Pulitzer Prize winner to speak on campus

Bailey Adcock and Jozsef Papp

Pulitzer Prize-winning journalist and documentarian Jose Antonio Vargas will come to Georgia Southern on Tuesday, February 2 from 7 p.m.-8:30 p.m.

Vargas will be speaking to attendees about immigration issues and his experiences as an undocumented immigrant living in America.

“We talked about Jose Antonio Vargas in one of my classes so I’m really excited to see him speak and hear his views on immigration,” MaKayla Hayes, freshman hospitality management major, said.

Vargas, a native of the Philippines, came to America at 12 years old seeking a better life, a similar story to many undocumented immigrants in the United States. He grew up with his grandparents in Silicon Valley and was unaware of his undocumented status until 16 years old, when he tried to get his driver’s license and was told his green card was fake.

He went on to hide his status and pursue every way possible to assimilate into American culture, focusing on reading, speaking, and writing English perfectly. This led to the development of a love for journalism.

After working for various local newspapers during high school and college, he was given the opportunity to work at The Washington Post.

While working there, Vargas won the Pulitzer Prize as part of a team which covered the Virginia Tech massacre. He has also written ground-breaking articles for various news outlets such as The New Yorker and Rolling Stone.

In 2011, Vargas wrote an article for the New York Times Magazine in which he came out as an undocumented immigrant and documented his experiences. Following this publication, he wrote a second story for TIME magazine and produced and directed a documentary entitled Documented.

“There are believed to be 11 million undocumented immigrants in the United States. We’re not always who you think we are. Some pick your strawberries or care for your children. Some are in high school or college. And some, it turns out, write news articles you might read,” Vargas wrote in his 2011 article My Life as an Undocumented Immigrant.

Spurred by the need to make a difference in the country’s immigration system, Vargas founded Define American in April 2011 along with Jehmu Greene, Jake Brewer, and Alicia Menendez. This nonprofit organization aims to change the negativity surrounding immigrants through personal stories.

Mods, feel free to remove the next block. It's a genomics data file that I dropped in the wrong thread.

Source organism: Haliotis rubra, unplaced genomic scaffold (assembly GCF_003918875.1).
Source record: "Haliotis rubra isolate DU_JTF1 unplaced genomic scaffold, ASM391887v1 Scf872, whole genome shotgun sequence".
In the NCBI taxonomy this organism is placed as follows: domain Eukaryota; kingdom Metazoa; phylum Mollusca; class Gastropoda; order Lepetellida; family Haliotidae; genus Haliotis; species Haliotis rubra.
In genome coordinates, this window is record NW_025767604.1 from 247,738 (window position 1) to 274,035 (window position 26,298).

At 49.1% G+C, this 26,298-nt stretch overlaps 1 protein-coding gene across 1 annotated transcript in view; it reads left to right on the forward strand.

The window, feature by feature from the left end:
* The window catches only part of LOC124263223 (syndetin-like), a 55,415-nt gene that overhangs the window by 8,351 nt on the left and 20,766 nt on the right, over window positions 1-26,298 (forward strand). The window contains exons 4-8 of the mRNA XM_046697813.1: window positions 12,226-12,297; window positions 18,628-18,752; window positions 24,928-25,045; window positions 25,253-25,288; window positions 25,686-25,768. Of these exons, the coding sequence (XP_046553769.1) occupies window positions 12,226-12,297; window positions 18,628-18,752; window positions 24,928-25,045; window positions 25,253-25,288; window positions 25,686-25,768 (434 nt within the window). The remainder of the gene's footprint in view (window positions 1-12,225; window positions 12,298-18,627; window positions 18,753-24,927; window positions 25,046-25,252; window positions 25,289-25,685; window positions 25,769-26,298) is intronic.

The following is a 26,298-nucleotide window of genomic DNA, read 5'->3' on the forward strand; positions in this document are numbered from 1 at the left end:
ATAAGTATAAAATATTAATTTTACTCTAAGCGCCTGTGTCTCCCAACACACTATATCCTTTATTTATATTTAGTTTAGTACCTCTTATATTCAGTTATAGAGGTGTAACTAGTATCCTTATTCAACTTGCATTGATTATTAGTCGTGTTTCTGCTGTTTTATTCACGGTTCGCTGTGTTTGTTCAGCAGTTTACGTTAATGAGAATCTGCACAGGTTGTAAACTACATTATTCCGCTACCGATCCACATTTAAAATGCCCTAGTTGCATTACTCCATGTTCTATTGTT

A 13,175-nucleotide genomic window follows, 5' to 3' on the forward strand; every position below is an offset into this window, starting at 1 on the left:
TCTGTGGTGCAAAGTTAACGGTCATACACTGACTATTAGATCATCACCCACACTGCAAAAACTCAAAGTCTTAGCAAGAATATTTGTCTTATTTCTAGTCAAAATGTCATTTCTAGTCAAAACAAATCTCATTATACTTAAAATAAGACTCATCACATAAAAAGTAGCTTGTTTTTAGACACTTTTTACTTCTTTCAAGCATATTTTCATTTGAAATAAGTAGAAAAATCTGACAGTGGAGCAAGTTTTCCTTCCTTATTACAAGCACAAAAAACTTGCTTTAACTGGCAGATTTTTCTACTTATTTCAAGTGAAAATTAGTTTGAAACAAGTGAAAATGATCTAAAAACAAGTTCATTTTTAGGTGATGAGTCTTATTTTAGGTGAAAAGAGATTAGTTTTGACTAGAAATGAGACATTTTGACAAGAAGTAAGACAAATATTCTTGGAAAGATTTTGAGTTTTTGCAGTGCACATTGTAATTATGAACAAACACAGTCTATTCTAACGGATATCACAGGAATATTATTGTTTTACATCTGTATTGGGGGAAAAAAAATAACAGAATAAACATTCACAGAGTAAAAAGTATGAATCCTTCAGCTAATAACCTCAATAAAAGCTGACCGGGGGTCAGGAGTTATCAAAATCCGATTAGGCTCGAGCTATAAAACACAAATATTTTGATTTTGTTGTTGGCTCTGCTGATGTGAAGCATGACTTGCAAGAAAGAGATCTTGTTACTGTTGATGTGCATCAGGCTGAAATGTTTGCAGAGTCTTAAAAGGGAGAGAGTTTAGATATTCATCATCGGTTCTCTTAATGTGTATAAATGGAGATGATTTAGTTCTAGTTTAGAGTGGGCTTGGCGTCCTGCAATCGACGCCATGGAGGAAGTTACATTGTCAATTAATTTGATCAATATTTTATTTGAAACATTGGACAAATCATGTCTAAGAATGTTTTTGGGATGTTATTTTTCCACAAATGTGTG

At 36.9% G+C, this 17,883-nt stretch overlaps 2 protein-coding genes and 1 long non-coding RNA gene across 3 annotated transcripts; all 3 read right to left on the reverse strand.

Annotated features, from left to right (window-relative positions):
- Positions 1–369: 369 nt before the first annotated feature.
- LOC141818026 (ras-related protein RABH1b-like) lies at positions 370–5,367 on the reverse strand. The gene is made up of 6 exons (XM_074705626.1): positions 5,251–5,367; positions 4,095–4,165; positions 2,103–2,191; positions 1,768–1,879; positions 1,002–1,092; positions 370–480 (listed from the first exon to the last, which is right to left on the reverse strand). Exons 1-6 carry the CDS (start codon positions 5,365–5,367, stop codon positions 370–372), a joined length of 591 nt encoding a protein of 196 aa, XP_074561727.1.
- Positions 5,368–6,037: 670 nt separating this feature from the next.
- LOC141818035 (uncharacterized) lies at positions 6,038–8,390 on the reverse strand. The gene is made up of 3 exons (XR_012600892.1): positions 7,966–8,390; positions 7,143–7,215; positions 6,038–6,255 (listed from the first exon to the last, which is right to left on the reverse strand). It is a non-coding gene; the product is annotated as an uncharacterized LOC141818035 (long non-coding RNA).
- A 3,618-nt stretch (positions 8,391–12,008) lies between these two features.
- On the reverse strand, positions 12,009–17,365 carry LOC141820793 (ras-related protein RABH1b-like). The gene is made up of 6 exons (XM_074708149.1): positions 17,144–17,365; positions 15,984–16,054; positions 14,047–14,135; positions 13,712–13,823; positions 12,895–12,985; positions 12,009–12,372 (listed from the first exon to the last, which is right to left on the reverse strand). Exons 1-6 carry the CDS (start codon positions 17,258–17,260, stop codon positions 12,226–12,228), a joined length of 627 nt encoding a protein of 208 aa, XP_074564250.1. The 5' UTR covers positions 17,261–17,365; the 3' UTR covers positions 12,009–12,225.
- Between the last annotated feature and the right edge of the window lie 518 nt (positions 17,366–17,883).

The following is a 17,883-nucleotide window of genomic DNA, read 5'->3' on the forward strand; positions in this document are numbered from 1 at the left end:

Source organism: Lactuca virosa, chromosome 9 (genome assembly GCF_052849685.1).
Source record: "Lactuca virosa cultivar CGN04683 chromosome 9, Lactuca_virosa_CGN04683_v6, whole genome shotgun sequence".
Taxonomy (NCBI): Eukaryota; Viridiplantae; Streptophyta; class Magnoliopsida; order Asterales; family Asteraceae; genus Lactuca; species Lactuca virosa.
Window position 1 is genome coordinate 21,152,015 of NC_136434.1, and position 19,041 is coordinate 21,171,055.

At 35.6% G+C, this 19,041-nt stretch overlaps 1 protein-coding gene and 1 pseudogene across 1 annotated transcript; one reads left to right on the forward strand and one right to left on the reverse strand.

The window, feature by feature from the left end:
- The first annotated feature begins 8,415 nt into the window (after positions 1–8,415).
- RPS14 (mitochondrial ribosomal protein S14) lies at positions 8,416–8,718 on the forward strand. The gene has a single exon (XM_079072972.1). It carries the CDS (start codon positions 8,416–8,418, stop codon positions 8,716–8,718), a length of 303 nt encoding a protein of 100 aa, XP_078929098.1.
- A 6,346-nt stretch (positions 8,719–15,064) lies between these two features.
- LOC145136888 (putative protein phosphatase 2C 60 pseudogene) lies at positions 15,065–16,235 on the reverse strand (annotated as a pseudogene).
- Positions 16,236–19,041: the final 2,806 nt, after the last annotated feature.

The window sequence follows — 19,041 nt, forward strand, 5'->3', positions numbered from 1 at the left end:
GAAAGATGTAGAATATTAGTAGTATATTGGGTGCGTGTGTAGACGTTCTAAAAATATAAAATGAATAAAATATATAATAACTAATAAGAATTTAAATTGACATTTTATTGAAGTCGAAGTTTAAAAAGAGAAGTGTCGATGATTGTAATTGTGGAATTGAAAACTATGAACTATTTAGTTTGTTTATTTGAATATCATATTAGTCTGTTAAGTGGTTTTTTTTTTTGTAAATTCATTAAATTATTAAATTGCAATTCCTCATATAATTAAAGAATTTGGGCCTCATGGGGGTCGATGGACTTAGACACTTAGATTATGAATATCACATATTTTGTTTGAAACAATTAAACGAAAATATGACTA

Vargas has also covered the issue of HIV/AIDS in Washington, D.C. which led to him co-producing and writing for a documentary about the subject.

Along with being an undocumented immigrant, Vargas had to gain acceptance as a homosexual in his daily life.

Vargas’s documentary, ‘Documented’, will be shown on Thursday, January 28 at 7 p.m. in the Engineering and Information Technology Building, Room 1004 and on February 1 at 6 p.m. in the Russell Union in room 2047.

Admission to both the documentary showing and the speech is free.

Below is an interview with Jose Antonio Vargas.

What will your talk at Georgia Southern focus on?

“It will focus on immigration and race and the connection between the two.”

As a journalist, how would you characterize the media today compared to when you first started?

“The media is less diverse than when I started, which is ironic given that you have so many publishing tools like Twitter, Facebook and YouTube. More people can tell their stories and it’s important for the media to try to synthesize and contextualize and make sense of what’s going on. Because the media doesn’t have enough Blacks, Latinos and Asians in it, I think it’s really missing the big story of what is happening to us, as a country.”

How has working on different major newspapers around the country influence your view on things and different aspects of your personal and professional life?